My peripatetic correspondent who uses the simple handle, Nose, says new money coming into Napa Valley these days is not just big, and new, but also “dumb.” As in clueless: starting wineries to sell high-end cabernet when there’s already a lot of that – no one uses the g-word here (glut), and picking brash names and marketing strategies more suitable to lingerie and cowboy boots. And, on a more serious note, that LAFCO, the California agency that determines how much land in each county can be incorporated by the cities in that county, is being pressured here by responsible land users to put a moratorium on the gobbling up of productive agricultural land. Unfortunately some local officials are opposing the move. You’re asking why, naturally. Because limits on development also put limits on the power of certain county and state bureaucrats, who are more interested in that than in land conservation. And this in what is surely the most successful county anywhere in terms of revenue from a legitimate crop, vitis vinifera, and where ag land should be protected at any cost.

Monday, February 20, 2012

Napa Visit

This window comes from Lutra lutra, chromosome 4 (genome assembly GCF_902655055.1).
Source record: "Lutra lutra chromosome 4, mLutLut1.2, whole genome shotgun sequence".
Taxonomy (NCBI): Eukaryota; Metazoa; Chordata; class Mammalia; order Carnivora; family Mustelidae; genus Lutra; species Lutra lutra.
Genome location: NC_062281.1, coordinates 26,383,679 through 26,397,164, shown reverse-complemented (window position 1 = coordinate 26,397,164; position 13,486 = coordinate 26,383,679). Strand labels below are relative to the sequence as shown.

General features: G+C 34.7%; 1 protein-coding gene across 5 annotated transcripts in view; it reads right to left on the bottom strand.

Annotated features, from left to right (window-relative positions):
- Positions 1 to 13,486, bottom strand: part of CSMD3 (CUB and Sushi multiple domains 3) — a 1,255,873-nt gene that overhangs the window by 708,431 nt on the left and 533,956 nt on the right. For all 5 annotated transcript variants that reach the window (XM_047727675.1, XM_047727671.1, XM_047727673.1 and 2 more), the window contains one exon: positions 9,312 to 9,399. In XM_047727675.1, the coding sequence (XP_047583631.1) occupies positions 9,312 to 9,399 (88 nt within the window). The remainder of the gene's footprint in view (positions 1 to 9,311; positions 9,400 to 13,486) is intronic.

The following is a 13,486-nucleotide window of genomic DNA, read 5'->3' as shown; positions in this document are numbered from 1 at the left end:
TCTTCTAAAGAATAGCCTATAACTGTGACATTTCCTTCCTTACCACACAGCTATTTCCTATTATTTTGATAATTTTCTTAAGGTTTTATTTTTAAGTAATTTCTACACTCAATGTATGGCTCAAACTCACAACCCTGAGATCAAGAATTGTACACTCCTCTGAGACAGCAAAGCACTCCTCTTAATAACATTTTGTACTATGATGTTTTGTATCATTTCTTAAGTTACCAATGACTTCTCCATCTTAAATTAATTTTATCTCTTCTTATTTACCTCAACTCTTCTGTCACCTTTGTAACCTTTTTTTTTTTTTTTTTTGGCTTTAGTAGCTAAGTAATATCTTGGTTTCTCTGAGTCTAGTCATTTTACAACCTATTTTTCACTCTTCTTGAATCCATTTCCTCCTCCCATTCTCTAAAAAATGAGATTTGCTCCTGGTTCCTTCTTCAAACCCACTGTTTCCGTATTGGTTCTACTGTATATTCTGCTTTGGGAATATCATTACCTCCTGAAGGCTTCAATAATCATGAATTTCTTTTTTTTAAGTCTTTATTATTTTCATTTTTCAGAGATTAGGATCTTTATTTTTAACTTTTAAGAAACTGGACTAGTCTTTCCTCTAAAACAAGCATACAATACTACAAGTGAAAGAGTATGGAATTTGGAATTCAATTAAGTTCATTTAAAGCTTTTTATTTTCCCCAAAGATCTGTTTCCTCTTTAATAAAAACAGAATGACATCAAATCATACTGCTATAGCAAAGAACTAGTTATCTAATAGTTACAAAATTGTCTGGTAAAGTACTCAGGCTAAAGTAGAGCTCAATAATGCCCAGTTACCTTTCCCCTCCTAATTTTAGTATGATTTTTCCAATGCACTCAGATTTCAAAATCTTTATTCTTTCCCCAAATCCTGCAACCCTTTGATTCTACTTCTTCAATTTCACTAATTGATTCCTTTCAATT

Here are some memories from an earlier visit to Napa, starting one fine Sunday with Sunday jazz on the street in Berkeley, listening to stand-up bassist Brandon Essex play with a group that included an old friend, Vince Wallace, famous sax player in the Bay Area going back to the Sixties. This was followed by a glass of sauvignon blanc at The Wine Jar in San Francisco’s Fillmore (and more jazz) and then dinner at SPQR, highly imaginative Italian/NoCal: fried pigs' ears, quail stuffed with faro, and tiramisu that arrived as a kind of pancake riding on sweet cream and chocolate over which was poured a shot of espresso. Also very expensive glasses of Barbaresco and sangiovese. On the way detour to the Point Reyes lighthouse, beautiful Scotland-esque moors with the Pacific Ocean thrown in, stopping for Drake's Bay oysters sucked off the half-shell at old picnic tables looking over the water. That night in Napa friends Lori and Randy Dunn who loaded us into a jeep and drove us an hour straight up into wilderness, now sucking on Morgan chardonnay, and subsequently Spottswoode’s impressive cabernet sauvignon and Dunn’s unparalleled Howel Mountain cab with steak while sitting on top of a ridge overlooking forty miles of Napa Valley, the last of the sun bouncing off the ridge. We went down an even steeper track in the dark, cutting branches with big shears to get by, looking for mountain lions, and finished off with a (modest) palate cleanser of tequila (Ocho, Randy's latest find) and finally tooling very carefully down to St. Helena.

Saturday, February 18, 2012

Nose is off to the premier Napa Valley wine auction held not for Hollywood and Silicon Valley swells but for the trade. Here the real hash gets slung and the best wines - particularly cabernets - get aired straight from the barrel. Nose will be there.
Sniff... sniff